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To have said no to this request RE: DD's birthday party?

(202 Posts)
muminthecity Sun 15-Sep-13 12:58:22

DD is turning 8 next week. Money is very tight at the moment so we are having a party at home, on a shoestring budget. We live in a 2 bed flat so space is an issue as well. DD has invited 12 children from her class, I am expecting 8-10 to turn up.

One of the girls invited has a younger sister in the year below. DD knows her but isn't particularly friendly with her. Anyway, this girl's mother sent me a text in reply to the invitation saying "Hi, thanks for the invite, X is really excited about the party, but as the girls are too young to understand that they don't always get invited to the same parties, I can't possibly bring one without the other. Is it ok if I bring them both?"

I was a bit taken aback by this tbh, the girls are 6 and 7 so not babies and surely at that age they should be able to understand that they can't always go to the same things? Also, many of the other children invited have younger siblings who are not invited.

I replied to her saying "I'm so sorry but I just don't have the space to invite siblings." She then replied saying that her DD would not be attending as she would hate to upset her little sister. She also mentioned that both girls were "very disappointed" with a sad face at the end.

So, AIBU? Should I have just said yes and let them both come? I'm feeling guilty now that X has to miss out, but also think that it would be unfair to invite her sister but none of the other siblings. Not to mention the space/money issues!

Bumpstarter Sun 15-Sep-13 12:59:48

No. She was guilt tripping you.

RedHelenB Sun 15-Sep-13 13:00:20


QuintessentialShadows Sun 15-Sep-13 13:00:29

No. Yanbu. The woman was a cheeky cow.

LIZS Sun 15-Sep-13 13:01:33

No you have done the right thing , how entitled and rude and I bet she fancied a couple of hours childfree-. The only person disappointing her dd is herself.

tripecity Sun 15-Sep-13 13:01:36

Message withdrawn at poster's request.

Fivemoreminutesmummy Sun 15-Sep-13 13:01:53

YANBU. At all. It is your prerogative to invite who you want/ are able to. I think if possible, and space allowing, it's nice to invite siblings but things get ridiculous if you're expected to cater and provide party bags for all of them.
She is cutting off her nose to spite her face.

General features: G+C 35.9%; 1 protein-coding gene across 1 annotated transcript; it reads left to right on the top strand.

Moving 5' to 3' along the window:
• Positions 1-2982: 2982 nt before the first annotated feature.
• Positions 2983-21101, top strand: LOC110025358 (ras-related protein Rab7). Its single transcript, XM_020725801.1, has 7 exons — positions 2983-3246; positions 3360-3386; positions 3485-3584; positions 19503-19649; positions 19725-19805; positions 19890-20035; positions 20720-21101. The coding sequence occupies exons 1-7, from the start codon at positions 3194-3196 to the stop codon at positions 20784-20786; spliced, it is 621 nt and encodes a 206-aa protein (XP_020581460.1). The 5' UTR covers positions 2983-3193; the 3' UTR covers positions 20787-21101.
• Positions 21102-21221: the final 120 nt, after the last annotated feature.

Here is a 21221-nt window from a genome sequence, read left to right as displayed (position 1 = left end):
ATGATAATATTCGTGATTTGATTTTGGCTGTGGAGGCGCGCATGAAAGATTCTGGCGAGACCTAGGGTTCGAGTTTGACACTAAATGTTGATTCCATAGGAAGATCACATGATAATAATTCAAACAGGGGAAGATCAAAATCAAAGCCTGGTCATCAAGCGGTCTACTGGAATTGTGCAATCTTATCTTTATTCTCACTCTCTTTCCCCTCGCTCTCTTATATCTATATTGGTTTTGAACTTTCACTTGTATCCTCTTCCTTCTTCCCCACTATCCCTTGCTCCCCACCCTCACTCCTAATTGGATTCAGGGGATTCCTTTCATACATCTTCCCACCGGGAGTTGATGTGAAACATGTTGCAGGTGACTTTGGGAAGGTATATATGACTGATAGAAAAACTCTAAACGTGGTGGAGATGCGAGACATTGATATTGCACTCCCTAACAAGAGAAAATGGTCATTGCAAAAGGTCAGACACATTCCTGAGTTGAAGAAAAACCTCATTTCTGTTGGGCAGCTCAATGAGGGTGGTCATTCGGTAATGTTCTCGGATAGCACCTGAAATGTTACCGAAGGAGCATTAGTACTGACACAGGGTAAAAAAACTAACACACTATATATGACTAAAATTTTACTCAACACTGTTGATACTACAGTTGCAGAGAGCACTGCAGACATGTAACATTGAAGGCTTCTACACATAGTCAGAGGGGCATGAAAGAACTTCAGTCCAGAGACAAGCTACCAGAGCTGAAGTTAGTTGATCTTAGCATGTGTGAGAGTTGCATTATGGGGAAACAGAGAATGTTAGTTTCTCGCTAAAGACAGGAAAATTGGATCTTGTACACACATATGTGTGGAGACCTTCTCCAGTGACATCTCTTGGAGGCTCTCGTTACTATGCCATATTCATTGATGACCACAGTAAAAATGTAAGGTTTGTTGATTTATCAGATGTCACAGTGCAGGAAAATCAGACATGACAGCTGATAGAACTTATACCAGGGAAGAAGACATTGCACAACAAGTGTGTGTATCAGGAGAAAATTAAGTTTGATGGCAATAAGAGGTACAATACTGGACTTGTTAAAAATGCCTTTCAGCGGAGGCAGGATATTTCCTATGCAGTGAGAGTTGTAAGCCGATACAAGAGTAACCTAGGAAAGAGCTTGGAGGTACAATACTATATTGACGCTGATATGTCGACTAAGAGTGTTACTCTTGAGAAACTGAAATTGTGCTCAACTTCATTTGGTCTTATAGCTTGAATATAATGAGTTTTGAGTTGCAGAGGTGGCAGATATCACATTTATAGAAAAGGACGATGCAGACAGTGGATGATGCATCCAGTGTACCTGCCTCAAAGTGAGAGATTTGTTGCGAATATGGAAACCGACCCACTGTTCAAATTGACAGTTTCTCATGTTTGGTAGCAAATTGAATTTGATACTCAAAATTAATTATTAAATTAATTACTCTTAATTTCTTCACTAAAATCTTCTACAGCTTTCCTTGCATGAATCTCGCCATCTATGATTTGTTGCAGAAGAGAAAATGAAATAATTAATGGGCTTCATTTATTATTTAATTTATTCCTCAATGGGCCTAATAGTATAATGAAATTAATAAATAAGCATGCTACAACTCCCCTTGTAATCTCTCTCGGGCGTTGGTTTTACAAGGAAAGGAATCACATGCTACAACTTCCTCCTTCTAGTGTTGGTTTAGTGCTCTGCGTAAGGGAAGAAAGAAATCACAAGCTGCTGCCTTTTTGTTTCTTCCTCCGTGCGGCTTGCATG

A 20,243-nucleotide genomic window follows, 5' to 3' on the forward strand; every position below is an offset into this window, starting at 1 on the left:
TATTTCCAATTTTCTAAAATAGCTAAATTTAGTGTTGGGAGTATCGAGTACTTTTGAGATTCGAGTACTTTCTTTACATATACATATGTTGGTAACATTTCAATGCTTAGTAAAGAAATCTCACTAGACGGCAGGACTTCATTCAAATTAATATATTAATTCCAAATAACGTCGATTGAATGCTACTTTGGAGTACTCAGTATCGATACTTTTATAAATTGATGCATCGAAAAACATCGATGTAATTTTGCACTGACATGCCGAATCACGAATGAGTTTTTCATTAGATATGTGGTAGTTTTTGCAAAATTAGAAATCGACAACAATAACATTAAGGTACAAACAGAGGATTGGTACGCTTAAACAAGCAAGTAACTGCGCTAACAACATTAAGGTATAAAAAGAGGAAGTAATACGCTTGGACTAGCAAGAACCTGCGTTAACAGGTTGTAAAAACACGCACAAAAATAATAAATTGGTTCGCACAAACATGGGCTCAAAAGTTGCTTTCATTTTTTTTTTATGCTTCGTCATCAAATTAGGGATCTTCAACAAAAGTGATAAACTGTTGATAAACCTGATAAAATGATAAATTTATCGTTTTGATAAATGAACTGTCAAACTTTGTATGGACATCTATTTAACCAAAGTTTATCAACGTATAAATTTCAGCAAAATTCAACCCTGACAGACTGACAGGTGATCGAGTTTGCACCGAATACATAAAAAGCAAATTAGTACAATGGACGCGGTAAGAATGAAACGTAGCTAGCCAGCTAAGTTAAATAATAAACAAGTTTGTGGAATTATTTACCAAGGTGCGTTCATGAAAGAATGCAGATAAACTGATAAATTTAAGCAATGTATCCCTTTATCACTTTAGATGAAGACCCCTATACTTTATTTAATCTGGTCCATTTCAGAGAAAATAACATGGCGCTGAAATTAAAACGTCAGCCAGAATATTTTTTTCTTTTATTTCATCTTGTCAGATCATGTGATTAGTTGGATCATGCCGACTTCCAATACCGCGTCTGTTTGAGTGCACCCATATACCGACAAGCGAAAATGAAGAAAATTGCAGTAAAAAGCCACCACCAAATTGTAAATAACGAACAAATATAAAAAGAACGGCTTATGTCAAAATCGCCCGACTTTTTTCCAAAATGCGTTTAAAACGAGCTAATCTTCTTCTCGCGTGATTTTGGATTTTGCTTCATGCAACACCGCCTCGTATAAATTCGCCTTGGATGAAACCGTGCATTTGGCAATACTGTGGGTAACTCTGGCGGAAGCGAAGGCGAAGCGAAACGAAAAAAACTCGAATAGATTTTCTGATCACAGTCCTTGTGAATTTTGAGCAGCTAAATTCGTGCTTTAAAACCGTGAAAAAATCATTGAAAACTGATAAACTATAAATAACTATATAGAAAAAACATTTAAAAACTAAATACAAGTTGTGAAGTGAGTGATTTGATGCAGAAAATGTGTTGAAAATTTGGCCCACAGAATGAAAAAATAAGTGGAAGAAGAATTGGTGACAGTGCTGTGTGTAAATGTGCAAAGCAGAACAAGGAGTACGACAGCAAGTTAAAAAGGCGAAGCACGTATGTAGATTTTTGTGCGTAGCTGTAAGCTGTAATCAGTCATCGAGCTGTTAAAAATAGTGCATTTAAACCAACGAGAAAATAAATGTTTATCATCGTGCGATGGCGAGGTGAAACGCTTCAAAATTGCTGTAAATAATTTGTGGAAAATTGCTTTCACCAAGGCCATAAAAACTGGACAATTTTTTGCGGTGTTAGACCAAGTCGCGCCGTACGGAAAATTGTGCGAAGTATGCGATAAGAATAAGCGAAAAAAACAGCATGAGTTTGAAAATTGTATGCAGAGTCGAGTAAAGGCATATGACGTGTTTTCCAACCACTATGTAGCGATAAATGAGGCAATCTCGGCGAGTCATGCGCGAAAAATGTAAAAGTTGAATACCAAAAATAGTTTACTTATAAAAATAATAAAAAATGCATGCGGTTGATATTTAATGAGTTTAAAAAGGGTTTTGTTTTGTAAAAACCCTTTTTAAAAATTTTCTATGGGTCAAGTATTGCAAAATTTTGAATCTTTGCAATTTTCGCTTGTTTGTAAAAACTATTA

hettienne Sun 15-Sep-13 13:01:59

YANBU - how cheeky of her to try to guilt trip you!

Deadhamsterssmell Sun 15-Sep-13 13:02:05

Wow! YANBU at all.

NynaevesSister Sun 15-Sep-13 13:02:07

No not at all. This was the mothers choice you shouldn't feel guilty about it. I have developed a patter - oh dear we only have room/can afford X number but for sure if anyone pulls out I can see if it is possible (except it isn't as there are three siblings son IS friends with who get priority and whose parents never tries to force an invite).

CatAmongThePigeons Sun 15-Sep-13 13:02:13

YADNBU. How cheeky of her to ask!

HoneyDragon Sun 15-Sep-13 13:02:23

No. The cheeky cow just wants free child care for the afternoon.

And is being an absolute bitch to her dcs.

NynaevesSister Sun 15-Sep-13 13:02:33

Also, how rude!

WipsGlitter Sun 15-Sep-13 13:02:37

Cheeky cow!

Gruntfuttock Sun 15-Sep-13 13:02:39

I'm sure she was just hoping that she could drop both girls off at yours while she had some child-free time.

Patilla Sun 15-Sep-13 13:03:12

Goodness me, no YANBU.

I have friends with three and four year olds who already understand this idea.

They will never learn if they always go to the parties together. And if you let one sibling in you'll have 20 children at the party before you know it.

Do not give in to this woman! Emotional blackmail irritates the life out of me.

In fact I'd be tempted to respond along the lines of DD will be dissappointed that you wouldn't let your DD come! But this probably isn't the most tactful answer.

FirstStopCafe Sun 15-Sep-13 13:03:37

YANBU. Very cheeky of the other mum

HangingGardenofBabbysBum Sun 15-Sep-13 13:03:45

What an ill-bred woman, first for asking and secondly for her 'disappointed' bollocks.


fuzzpig Sun 15-Sep-13 13:04:21

Good grief. Precious much? YANBU!

My DCs have never been to the same parties, why would they confused

WafflyVersatile Sun 15-Sep-13 13:04:45

Na. It's up to her to manage her children's disappointments in life, not you.

BackforGood Sun 15-Sep-13 13:05:09

Good grief, I can't believe the rudeness of some people. Of course YANBU - she is being very rude to even ask, and sadly doing her dc no favours as, longer term, it just means they won't be asked if she does this to everyone.

Margetts Sun 15-Sep-13 13:05:14


I have twins and 1 is often asked to a party and not the other. I enjoy having the time with just one child

cakebar Sun 15-Sep-13 13:05:35

I know two sets of parents that do this, and tbh it is a factor in whether they get invited or not. It is annoying.

QuintessentialShadows Sun 15-Sep-13 13:05:58

You could text her back "Now is a good opportunity to teach your girls that they have separate friends and go to different classes in school, and it is not normal at this age to tag along with their siblings to parties with children they dont know. My X will be disappointed to hear Y is not coming, but this is your decision of course."

soverylucky Sun 15-Sep-13 13:06:32

Message withdrawn at poster's request.

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